7. The Council asked Mrs X to attend an interview under caution where she was questioned about the failure to comply with the legal notice. Mrs X said the Council did not send her a transcript of the interview, despite promising to do so.
  8. The Council wrote to Mrs X on 29 March 2019 to tell her she would not be prosecuted if she agreed to accept a caution.
  9. Mrs X asked the Council for a copy of the CD recording of the interview. She said the Council sent this six weeks later. Mrs X took the recording to a solicitor. She was told she had a defence to the caution if she could show she had a ‘reasonable excuse’. Mrs X said she did not continue legal advice because it was too expensive.
  10. Mrs X complained to the Council about its decision to issue a caution. The Council responded on 25 June 2019. It said she admitted guilt in the interview and although Mrs X gave some mitigation, it was not enough to give a reasonable excuse.
  11. Mrs X wrote back to the Council on 3 July 2019. She stated she did not agree with several points in the Council’s complaint response. She said the property does not belong to her, but to the company and she is an employee. Mrs X agreed the works were not completed but said she did not admit guilt, due to extenuating circumstances.
  12. The Council sent its final complaint response on 12 July 2019. It said Mrs X was the company secretary and was responsible for repairs to the property. The Council accepted Mrs X had mitigation, but if she accepted the offence took place it considered a caution was suitable. The Council signposted Mrs X to the Ombudsman if she remained unhappy.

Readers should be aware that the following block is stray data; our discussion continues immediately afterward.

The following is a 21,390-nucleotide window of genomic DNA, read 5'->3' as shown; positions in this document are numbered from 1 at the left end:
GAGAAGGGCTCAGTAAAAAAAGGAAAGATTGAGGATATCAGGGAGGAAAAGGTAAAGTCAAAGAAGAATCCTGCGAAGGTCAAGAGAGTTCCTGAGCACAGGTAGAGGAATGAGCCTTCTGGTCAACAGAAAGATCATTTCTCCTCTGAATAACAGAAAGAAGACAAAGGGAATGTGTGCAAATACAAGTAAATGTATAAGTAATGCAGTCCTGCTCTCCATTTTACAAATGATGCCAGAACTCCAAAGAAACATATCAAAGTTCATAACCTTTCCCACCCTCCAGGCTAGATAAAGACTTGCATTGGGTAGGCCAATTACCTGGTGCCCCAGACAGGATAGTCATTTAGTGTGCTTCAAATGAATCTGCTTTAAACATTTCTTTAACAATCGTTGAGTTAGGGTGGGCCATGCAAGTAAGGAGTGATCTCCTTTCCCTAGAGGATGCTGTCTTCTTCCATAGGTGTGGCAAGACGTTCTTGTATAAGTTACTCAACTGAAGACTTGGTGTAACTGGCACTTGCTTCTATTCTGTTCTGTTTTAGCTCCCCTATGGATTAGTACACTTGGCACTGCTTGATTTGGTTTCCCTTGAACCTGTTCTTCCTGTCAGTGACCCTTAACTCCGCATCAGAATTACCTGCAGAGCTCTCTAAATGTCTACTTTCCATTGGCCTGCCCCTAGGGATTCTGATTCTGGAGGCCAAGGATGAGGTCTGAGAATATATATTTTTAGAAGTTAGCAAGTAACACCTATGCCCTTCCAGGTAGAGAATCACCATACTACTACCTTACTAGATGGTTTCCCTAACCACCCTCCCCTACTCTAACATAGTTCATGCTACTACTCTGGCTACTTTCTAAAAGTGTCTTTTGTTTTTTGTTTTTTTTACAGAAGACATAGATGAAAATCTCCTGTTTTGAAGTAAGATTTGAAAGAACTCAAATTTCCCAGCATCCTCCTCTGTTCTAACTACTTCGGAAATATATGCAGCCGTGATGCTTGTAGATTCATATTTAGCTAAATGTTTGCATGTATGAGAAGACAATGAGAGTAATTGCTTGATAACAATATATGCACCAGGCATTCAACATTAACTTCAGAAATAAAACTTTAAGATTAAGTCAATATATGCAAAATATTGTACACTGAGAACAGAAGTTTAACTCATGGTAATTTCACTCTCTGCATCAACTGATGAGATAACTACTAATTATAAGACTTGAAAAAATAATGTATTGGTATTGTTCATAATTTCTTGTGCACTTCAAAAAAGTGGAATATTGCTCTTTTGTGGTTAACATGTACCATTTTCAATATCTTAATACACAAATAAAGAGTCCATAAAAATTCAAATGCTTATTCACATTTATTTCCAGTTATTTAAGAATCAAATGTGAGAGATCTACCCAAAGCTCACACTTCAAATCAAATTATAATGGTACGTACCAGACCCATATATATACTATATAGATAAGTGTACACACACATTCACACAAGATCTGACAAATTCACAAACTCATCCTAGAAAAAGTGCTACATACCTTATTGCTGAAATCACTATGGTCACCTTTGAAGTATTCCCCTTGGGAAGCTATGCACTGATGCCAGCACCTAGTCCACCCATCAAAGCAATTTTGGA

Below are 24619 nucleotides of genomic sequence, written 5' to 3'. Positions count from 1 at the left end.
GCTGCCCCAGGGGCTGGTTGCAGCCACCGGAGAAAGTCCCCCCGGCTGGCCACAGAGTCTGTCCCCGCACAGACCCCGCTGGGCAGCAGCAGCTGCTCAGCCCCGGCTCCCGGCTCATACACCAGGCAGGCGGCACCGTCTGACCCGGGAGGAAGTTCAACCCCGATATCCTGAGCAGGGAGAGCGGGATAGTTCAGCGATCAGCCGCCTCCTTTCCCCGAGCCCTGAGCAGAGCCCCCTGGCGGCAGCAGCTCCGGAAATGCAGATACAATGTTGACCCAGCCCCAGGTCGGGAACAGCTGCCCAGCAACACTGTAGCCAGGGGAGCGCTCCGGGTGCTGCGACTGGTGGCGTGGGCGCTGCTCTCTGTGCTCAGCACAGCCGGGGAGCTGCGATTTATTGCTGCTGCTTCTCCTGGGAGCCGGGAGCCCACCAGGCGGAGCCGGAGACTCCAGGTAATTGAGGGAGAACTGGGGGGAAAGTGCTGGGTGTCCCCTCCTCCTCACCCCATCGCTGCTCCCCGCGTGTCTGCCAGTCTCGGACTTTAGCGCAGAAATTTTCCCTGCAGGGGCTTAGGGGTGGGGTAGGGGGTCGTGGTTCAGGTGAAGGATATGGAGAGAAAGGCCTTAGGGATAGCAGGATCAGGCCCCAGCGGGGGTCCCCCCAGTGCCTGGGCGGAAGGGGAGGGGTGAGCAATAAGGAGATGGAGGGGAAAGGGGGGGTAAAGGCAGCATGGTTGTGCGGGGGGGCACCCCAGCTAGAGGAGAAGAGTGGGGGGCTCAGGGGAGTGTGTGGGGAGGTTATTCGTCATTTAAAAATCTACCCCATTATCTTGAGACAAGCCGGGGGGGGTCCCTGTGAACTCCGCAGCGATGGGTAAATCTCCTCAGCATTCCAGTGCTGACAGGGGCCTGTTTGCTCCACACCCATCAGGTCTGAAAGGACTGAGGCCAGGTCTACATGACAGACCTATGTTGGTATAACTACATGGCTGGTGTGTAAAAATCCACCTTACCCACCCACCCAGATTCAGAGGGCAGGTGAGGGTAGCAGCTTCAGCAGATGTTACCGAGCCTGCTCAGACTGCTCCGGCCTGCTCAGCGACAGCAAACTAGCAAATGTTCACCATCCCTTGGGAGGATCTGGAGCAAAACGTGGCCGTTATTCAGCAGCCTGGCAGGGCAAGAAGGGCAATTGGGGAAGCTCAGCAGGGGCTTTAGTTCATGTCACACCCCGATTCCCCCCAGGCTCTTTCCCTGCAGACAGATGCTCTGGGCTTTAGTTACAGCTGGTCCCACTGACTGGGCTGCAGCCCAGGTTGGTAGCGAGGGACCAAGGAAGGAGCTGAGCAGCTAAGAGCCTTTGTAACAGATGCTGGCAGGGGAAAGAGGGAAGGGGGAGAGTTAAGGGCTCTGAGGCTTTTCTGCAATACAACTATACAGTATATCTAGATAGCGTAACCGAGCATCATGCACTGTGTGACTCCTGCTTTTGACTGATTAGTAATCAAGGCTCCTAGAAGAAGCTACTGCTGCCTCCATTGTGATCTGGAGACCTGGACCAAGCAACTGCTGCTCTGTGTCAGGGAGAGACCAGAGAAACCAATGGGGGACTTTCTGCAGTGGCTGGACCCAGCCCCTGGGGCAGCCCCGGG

13. Mrs X complained to the Ombudsman on 9 September 2019. She said she made genuine attempts to comply with the notice and feels she has a reasonable excuse.

Analysis

  1. The Council considered what Mrs X said about the tenant not allowing access to the property. It said this was mitigation and for that reason it offered Mrs X a caution, rather than continuing with a prosecution. It did not believe Mrs X had shown a reasonable excuse. This is a question of judgement. Before the Ombudsman can question the judgement of a Council officer it must be established there was fault in the decision-making process. I have not seen evidence the Council did not follow the correct process.
  2. Mrs X has not yet accepted the caution, meaning the legal process is continuing. Mrs X can refuse the caution. The Council would then have to decide whether to continue with a prosecution. In which case Mrs X can try to show she has a reasonable excuse in court.
  3. Mrs X had a right of appeal against the conditions imposed by the notice issued under the EPA. Details of the appeal rights are clearly written on the notice. It was reasonable to expect Mrs X to read the notice carefully and to have been aware of her right of appeal. I have therefore decided not to exercise discretion to investigate, as it was not unreasonable to expect Mrs X to appeal when she could not comply with the notice.

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Final decision

  1. I have discontinued my investigation. Mrs X had a right of appeal against conditions of the Abatement Notice and legal proceedings remain ongoing.

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Investigator's decision on behalf of the Ombudsman